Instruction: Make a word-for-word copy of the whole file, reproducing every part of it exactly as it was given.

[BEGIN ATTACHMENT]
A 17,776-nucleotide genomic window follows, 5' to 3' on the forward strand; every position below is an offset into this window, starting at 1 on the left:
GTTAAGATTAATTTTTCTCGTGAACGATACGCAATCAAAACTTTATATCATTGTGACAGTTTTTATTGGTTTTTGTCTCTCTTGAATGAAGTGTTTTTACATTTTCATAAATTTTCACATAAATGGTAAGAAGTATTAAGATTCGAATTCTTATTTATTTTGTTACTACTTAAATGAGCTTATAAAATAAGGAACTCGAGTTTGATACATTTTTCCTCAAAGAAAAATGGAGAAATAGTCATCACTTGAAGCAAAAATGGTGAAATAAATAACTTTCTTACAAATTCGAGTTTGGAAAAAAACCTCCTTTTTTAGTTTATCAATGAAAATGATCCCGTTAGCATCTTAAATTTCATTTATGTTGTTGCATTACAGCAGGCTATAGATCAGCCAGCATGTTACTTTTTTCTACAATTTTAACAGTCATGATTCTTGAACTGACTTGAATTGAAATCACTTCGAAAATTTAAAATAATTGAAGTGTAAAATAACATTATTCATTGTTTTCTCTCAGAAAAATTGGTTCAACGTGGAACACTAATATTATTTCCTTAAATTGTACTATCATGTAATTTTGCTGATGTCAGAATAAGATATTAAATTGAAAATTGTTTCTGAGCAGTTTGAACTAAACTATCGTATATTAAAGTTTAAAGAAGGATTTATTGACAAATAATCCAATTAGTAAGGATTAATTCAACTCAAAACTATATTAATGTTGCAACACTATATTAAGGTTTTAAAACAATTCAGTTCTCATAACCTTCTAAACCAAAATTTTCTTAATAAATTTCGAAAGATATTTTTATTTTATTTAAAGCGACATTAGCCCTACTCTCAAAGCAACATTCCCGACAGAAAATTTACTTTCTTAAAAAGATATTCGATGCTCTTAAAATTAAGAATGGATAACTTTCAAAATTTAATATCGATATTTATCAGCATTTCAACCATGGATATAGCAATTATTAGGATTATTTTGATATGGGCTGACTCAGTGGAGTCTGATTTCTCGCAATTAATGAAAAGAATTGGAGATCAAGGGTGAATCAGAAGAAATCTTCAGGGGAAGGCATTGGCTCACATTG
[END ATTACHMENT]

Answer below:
A 17,776-nucleotide genomic window follows, 5' to 3' on the forward strand; every position below is an offset into this window, starting at 1 on the left:
GTTAAGATTAATTTTTCTCGTGAACGATACGCAATCAAAACTTTATATCATTGTGACAGTTTTTATTGGTTTTTGTCTCTCTTGAATGAAGTGTTTTTACATTTTCATAAATTTTCACATAAATGGTAAGAAGTATTAAGATTCGAATTCTTATTTATTTTGTTACTACTTAAATGAGCTTATAAAATAAGGAACTCGAGTTTGATACATTTTTCCTCAAAGAAAAATGGAGAAATAGTCATCACTTGAAGCAAAAATGGTGAAATAAATAACTTTCTTACAAATTCGAGTTTGGAAAAAAACCTCCTTTTTTAGTTTATCAATGAAAATGATCCCGTTAGCATCTTAAATTTCATTTATGTTGTTGCATTACAGCAGGCTATAGATCAGCCAGCATGTTACTTTTTTCTACAATTTTAACAGTCATGATTCTTGAACTGACTTGAATTGAAATCACTTCGAAAATTTAAAATAATTGAAGTGTAAAATAACATTATTCATTGTTTTCTCTCAGAAAAATTGGTTCAACGTGGAACACTAATATTATTTCCTTAAATTGTACTATCATGTAATTTTGCTGATGTCAGAATAAGATATTAAATTGAAAATTGTTTCTGAGCAGTTTGAACTAAACTATCGTATATTAAAGTTTAAAGAAGGATTTATTGACAAATAATCCAATTAGTAAGGATTAATTCAACTCAAAACTATATTAATGTTGCAACACTATATTAAGGTTTTAAAACAATTCAGTTCTCATAACCTTCTAAACCAAAATTTTCTTAATAAATTTCGAAAGATATTTTTATTTTATTTAAAGCGACATTAGCCCTACTCTCAAAGCAACATTCCCGACAGAAAATTTACTTTCTTAAAAAGATATTCGATGCTCTTAAAATTAAGAATGGATAACTTTCAAAATTTAATATCGATATTTATCAGCATTTCAACCATGGATATAGCAATTATTAGGATTATTTTGATATGGGCTGACTCAGTGGAGTCTGATTTCTCGCAATTAATGAAAAGAATTGGAGATCAAGGGTGAATCAGAAGAAATCTTCAGGGGAAGGCATTGGCTCACATTG